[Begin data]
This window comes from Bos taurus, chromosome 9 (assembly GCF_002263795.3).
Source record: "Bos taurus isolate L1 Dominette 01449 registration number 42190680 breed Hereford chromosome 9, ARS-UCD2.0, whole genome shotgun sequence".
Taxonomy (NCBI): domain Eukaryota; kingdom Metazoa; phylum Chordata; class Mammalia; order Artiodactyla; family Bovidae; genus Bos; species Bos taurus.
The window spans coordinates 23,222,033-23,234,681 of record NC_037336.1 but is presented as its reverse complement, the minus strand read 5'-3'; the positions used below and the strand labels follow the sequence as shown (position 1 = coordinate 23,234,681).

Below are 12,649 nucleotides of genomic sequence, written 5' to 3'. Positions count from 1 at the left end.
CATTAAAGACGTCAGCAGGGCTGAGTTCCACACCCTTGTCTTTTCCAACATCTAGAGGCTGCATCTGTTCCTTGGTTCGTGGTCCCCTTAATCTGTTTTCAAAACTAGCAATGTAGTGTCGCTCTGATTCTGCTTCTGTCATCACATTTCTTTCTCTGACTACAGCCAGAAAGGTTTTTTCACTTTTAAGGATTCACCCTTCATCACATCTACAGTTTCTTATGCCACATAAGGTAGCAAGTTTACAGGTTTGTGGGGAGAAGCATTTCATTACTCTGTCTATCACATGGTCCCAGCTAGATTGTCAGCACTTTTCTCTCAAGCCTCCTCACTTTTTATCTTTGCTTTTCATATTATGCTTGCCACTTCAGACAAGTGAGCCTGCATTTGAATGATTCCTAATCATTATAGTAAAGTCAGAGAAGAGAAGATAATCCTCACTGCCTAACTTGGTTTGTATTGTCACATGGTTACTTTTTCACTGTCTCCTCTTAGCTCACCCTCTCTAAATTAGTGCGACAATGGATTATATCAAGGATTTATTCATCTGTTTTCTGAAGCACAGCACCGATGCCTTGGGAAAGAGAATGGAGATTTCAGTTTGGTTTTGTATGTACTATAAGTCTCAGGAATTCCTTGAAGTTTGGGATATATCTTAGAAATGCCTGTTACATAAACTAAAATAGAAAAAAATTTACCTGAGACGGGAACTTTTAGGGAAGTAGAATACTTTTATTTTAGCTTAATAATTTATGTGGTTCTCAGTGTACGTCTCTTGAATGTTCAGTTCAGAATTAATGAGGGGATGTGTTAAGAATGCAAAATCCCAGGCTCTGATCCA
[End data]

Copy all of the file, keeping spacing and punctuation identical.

This window comes from Bos taurus, chromosome 9 (assembly GCF_002263795.3).
Source record: "Bos taurus isolate L1 Dominette 01449 registration number 42190680 breed Hereford chromosome 9, ARS-UCD2.0, whole genome shotgun sequence".
Taxonomy (NCBI): domain Eukaryota; kingdom Metazoa; phylum Chordata; class Mammalia; order Artiodactyla; family Bovidae; genus Bos; species Bos taurus.
The window spans coordinates 23,222,033-23,234,681 of record NC_037336.1 but is presented as its reverse complement, the minus strand read 5'-3'; the positions used below and the strand labels follow the sequence as shown (position 1 = coordinate 23,234,681).

Below are 12,649 nucleotides of genomic sequence, written 5' to 3'. Positions count from 1 at the left end.
CATTAAAGACGTCAGCAGGGCTGAGTTCCACACCCTTGTCTTTTCCAACATCTAGAGGCTGCATCTGTTCCTTGGTTCGTGGTCCCCTTAATCTGTTTTCAAAACTAGCAATGTAGTGTCGCTCTGATTCTGCTTCTGTCATCACATTTCTTTCTCTGACTACAGCCAGAAAGGTTTTTTCACTTTTAAGGATTCACCCTTCATCACATCTACAGTTTCTTATGCCACATAAGGTAGCAAGTTTACAGGTTTGTGGGGAGAAGCATTTCATTACTCTGTCTATCACATGGTCCCAGCTAGATTGTCAGCACTTTTCTCTCAAGCCTCCTCACTTTTTATCTTTGCTTTTCATATTATGCTTGCCACTTCAGACAAGTGAGCCTGCATTTGAATGATTCCTAATCATTATAGTAAAGTCAGAGAAGAGAAGATAATCCTCACTGCCTAACTTGGTTTGTATTGTCACATGGTTACTTTTTCACTGTCTCCTCTTAGCTCACCCTCTCTAAATTAGTGCGACAATGGATTATATCAAGGATTTATTCATCTGTTTTCTGAAGCACAGCACCGATGCCTTGGGAAAGAGAATGGAGATTTCAGTTTGGTTTTGTATGTACTATAAGTCTCAGGAATTCCTTGAAGTTTGGGATATATCTTAGAAATGCCTGTTACATAAACTAAAATAGAAAAAAATTTACCTGAGACGGGAACTTTTAGGGAAGTAGAATACTTTTATTTTAGCTTAATAATTTATGTGGTTCTCAGTGTACGTCTCTTGAATGTTCAGTTCAGAATTAATGAGGGGATGTGTTAAGAATGCAAAATCCCAGGCTCTGATCCA